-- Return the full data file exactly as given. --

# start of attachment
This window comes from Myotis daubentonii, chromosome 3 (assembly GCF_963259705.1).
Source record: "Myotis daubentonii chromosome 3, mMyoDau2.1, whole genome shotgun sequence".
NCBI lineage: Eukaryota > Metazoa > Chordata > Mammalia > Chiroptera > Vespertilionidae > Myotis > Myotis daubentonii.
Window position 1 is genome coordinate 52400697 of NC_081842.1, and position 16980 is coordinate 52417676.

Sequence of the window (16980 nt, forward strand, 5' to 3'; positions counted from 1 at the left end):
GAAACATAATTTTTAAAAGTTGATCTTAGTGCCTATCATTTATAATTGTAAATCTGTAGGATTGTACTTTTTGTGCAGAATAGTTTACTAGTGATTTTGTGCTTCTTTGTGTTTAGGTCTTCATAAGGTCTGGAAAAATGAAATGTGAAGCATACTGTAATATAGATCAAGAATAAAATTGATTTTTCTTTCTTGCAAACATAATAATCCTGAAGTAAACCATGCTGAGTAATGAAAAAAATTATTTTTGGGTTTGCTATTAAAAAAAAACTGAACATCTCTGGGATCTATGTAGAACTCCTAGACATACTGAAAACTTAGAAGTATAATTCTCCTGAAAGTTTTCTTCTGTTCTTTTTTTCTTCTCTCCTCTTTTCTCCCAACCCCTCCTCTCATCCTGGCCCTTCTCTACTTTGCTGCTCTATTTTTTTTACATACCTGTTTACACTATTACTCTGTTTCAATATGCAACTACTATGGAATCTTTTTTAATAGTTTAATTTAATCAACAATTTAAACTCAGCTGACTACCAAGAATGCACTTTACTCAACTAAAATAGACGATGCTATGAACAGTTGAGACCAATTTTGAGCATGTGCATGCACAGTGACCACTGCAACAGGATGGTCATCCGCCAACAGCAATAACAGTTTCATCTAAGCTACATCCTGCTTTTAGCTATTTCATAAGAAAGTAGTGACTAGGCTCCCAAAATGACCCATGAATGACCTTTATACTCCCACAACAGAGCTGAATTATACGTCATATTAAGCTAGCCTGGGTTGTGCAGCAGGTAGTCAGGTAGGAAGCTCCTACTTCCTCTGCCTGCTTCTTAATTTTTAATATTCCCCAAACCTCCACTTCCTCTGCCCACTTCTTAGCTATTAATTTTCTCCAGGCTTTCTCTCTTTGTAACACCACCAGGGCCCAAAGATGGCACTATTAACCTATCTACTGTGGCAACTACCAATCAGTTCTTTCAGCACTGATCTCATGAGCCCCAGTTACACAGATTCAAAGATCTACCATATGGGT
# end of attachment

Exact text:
This window comes from Myotis daubentonii, chromosome 3 (assembly GCF_963259705.1).
Source record: "Myotis daubentonii chromosome 3, mMyoDau2.1, whole genome shotgun sequence".
NCBI lineage: Eukaryota > Metazoa > Chordata > Mammalia > Chiroptera > Vespertilionidae > Myotis > Myotis daubentonii.
Window position 1 is genome coordinate 52400697 of NC_081842.1, and position 16980 is coordinate 52417676.

Sequence of the window (16980 nt, forward strand, 5' to 3'; positions counted from 1 at the left end):
GAAACATAATTTTTAAAAGTTGATCTTAGTGCCTATCATTTATAATTGTAAATCTGTAGGATTGTACTTTTTGTGCAGAATAGTTTACTAGTGATTTTGTGCTTCTTTGTGTTTAGGTCTTCATAAGGTCTGGAAAAATGAAATGTGAAGCATACTGTAATATAGATCAAGAATAAAATTGATTTTTCTTTCTTGCAAACATAATAATCCTGAAGTAAACCATGCTGAGTAATGAAAAAAATTATTTTTGGGTTTGCTATTAAAAAAAAACTGAACATCTCTGGGATCTATGTAGAACTCCTAGACATACTGAAAACTTAGAAGTATAATTCTCCTGAAAGTTTTCTTCTGTTCTTTTTTTCTTCTCTCCTCTTTTCTCCCAACCCCTCCTCTCATCCTGGCCCTTCTCTACTTTGCTGCTCTATTTTTTTTACATACCTGTTTACACTATTACTCTGTTTCAATATGCAACTACTATGGAATCTTTTTTAATAGTTTAATTTAATCAACAATTTAAACTCAGCTGACTACCAAGAATGCACTTTACTCAACTAAAATAGACGATGCTATGAACAGTTGAGACCAATTTTGAGCATGTGCATGCACAGTGACCACTGCAACAGGATGGTCATCCGCCAACAGCAATAACAGTTTCATCTAAGCTACATCCTGCTTTTAGCTATTTCATAAGAAAGTAGTGACTAGGCTCCCAAAATGACCCATGAATGACCTTTATACTCCCACAACAGAGCTGAATTATACGTCATATTAAGCTAGCCTGGGTTGTGCAGCAGGTAGTCAGGTAGGAAGCTCCTACTTCCTCTGCCTGCTTCTTAATTTTTAATATTCCCCAAACCTCCACTTCCTCTGCCCACTTCTTAGCTATTAATTTTCTCCAGGCTTTCTCTCTTTGTAACACCACCAGGGCCCAAAGATGGCACTATTAACCTATCTACTGTGGCAACTACCAATCAGTTCTTTCAGCACTGATCTCATGAGCCCCAGTTACACAGATTCAAAGATCTACCATATGGGT